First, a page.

Nexus Slate Eliminated from Election

All eight Thurgood Marshall College Student Council candidates on the Nexus slate were disqualified Wednesday from the Marshall College Student Council and A.S. elections for violating of posting and solicitation policies.

A.S. junior senator candidate Amy Eisel, TMCSC chair candidate Adam Lawrence Sherry, vice chair candidate Brent Nibecker, director of finance candidate Mike Afshar, director of communications candidate Michael Scarpelli, director of public relations candidate Steven Vu, and student at large candidates Jenifer Crawford and Jane Coffee were the students disqualified from this week’s elections.

Marshall college director of programming candidate Jennifer Kim had already withdrawn her candidacy when allegations were made.

The disqualification leaves all TMCSC position candidates running unopposed.

The Thurgood Marshall College Rules/Elections Committee met April 10 to hand down the decision. Five of the seven members of the rules committee eligible to vote on the issue were present.

The rules committee found the Nexus slate guilty of 67 posting policy violations. The posting violations, considered to be the first violation, were reported April 4 by Assistant Residence Dean Mitchelle Greenlee, who lives on campus.

Members of the slate were found guilty of posting more than 10 fliers, a violation of the Marshall college constitution. They were also found guilty of posting fliers in locations not approved for posting. Additionally, they were found guilty of posting fliers with Residential Life stamps photocopied, another violation of posting policy.

The Marshall college constitution states, “”Upon the second violation for a [slate] decided by the rules committee, the candidate is disqualified.””

The second violation was brought to the attention of the rules committee Monday, also by Greenlee. The Nexus slate was also accused of “”dorm storming,”” which is distributing material and campaigning in the residence halls and on-campus apartments.

Members of the Nexus slate said they placed printed materials on doorsteps of the Marshall Upper apartments and that they visited the suites of people they knew in the residence halls.

“”We didn’t actually go in and talk to anyone we didn’t know,”” Scarpelli said. “”If we had known dorm storming was blatantly illegal, we wouldn’t have done it.””

Sherry also said that the slate members didn’t know that what they were doing was wrong.

“”We explained clearly [to the rules committee] that we didn’t know that it was against policy,”” she said.

Since the slate was found in violation of these rules, the case was taken to the rules committee by Marshall College Elections Manager Tricia Piers.

“”As soon as it was determined that they had committed in excess of two violations, they were disqualified in accordance to the constitution,”” she said.

The eight candidates found guilty of the violations were each sentenced to 15 hours of community service and an ethics workshop by Marshall College Dean Ashanti Houston Hands.

Members of the Nexus slate said they dispute the decision of the rules committee because two nonvoting members, TMCSC Chair Emiko Burchill and TMCSC Rules Committee Chair Michelle Law, had approached Nibecker April 6 about literature the slate posted legally.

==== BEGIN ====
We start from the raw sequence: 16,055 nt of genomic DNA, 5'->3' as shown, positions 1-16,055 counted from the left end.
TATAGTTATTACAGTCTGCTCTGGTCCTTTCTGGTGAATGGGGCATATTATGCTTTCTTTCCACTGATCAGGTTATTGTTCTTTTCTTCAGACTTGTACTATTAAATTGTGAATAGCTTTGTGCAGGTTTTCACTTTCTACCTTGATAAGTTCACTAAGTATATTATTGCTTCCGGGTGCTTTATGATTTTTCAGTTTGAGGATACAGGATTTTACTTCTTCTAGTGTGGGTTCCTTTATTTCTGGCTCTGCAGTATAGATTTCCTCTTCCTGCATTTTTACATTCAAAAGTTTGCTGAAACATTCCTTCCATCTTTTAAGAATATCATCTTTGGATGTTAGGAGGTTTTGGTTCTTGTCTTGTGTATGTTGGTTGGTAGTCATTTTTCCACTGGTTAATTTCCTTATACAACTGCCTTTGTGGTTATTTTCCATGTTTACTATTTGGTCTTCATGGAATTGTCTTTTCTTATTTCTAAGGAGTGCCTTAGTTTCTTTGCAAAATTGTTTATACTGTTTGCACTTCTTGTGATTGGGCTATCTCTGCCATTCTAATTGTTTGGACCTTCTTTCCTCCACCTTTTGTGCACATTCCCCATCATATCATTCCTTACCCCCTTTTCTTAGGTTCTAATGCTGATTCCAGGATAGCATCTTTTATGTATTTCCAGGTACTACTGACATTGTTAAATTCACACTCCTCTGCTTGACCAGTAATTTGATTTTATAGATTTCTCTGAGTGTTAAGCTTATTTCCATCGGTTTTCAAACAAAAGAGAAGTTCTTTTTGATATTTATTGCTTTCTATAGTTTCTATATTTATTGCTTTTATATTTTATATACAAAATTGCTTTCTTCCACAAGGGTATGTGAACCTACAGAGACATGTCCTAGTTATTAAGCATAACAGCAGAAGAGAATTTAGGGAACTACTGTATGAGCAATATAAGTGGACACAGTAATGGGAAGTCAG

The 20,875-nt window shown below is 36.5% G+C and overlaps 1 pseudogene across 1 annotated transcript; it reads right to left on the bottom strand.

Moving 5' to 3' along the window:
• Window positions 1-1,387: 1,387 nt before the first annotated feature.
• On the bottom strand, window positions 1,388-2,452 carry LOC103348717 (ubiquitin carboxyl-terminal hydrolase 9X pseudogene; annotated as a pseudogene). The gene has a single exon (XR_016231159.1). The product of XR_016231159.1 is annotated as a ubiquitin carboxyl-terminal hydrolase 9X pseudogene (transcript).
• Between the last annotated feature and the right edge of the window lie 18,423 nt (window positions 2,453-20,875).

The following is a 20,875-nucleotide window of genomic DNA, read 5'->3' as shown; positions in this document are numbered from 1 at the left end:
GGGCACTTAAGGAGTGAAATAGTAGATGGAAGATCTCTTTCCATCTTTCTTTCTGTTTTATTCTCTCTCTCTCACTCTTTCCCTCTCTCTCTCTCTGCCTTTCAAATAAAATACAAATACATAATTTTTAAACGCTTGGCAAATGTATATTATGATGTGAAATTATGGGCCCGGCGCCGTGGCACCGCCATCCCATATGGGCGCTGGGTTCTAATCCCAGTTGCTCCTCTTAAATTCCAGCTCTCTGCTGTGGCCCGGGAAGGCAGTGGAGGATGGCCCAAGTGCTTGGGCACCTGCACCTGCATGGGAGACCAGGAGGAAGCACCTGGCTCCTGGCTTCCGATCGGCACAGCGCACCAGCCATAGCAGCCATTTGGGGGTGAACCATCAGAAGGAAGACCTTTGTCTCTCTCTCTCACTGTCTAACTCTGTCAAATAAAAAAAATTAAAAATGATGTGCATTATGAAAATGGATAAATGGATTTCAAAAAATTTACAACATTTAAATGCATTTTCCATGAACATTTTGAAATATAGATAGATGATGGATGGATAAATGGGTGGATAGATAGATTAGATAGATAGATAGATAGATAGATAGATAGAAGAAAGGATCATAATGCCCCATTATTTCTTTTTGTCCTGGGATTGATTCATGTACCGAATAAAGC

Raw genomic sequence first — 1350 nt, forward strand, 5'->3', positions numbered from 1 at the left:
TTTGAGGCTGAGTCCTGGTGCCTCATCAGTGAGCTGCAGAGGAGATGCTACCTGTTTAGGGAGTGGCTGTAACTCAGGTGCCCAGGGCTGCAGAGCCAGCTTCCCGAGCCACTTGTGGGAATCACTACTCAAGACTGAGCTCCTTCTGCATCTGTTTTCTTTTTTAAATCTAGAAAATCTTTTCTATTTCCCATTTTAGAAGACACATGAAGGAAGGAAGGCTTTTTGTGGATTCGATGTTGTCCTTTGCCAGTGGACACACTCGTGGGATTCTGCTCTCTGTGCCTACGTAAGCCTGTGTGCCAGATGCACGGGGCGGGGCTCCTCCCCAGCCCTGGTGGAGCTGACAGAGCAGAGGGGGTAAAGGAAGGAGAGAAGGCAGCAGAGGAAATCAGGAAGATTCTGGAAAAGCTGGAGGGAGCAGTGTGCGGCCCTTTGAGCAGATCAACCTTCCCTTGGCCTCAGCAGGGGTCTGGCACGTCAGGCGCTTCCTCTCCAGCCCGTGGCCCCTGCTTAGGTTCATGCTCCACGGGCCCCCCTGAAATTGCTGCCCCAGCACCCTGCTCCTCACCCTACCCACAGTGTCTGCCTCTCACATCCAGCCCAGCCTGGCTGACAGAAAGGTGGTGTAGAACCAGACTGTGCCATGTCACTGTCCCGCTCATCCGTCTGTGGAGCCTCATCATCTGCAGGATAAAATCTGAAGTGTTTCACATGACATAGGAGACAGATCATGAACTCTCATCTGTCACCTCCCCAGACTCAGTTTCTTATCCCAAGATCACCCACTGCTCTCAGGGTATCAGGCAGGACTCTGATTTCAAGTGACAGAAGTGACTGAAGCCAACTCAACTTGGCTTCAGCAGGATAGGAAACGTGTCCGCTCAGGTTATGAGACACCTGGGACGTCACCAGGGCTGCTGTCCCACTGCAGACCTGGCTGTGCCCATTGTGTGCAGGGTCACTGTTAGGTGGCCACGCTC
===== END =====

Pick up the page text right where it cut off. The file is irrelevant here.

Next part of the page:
These members approached the slate for their own personal reasons, Piers said.

“”In [Burchill and Law’s] opinions, some of the material posted on the Nexus fliers was slanderous to current committee members,”” Piers said.

Members of the slate felt that their presence at the meeting was a conflict of interest.

“”In general, Marshall Council had expressed discontent about our campaign and the way that we called them into question,”” Nibecker said. “”It’s like having the victim of attack be the judge and jury.””

Piers said she disagreed that this was a factor in the decision.

“”The meeting we had was 100 percent unbiased, and the decision [the committee] made was strictly based on the constitution,”” she said.

In addition, Marshall College Residence Life policies do not fall directly in line with the elections policies of the A.S. Council. The candidates were given copies of both sets of rules.

“”There was a lot of confusion over when you follow A.S.’s rules and when you follow Marshall’s,”” Scarpelli said.

Piers said she regrets the timing of the rule discrepancy.

“”I don’t know how many years these sets of rules have existed, contradicting each other,”” Piers said. “”It’s unfortunate that this had to come up during election week. We had to make do with two sets of rules.””

Allegations of policy violation were also brought against the Marshall Posse, the other Marshall college slate whose candidates are now all running unopposed.

Members of the Nexus slate and another student accused the Marshall Posse of five posting violations, Piers said. Four of the accusations were declared invalid by the rules committee.

Another allegation that the Marshall Posse used a photocopied stamp was heard by the committee.

The Marshall Posse slate was found innocent of any violation.

“”For various reasons, there was not enough evidence linking Marshall Posse to the violation,”” Piers said.

The Nexus slate members appealed the decision to A.S. Elections Manager Vince Vasquez and to Piers.

Vasquez said he had no jurisdiction over the issue.

“”They appealed to me, asking that we look again at the allegations against the Marshall Posse,”” Piers said. “”However, the rules committee’s decision is final.””

The members of the Nexus slate are not happy with this.

“”This college is so hyped up on diversity, and they went to great lengths to deny students diversity of choice in this election,”” Sherry said.

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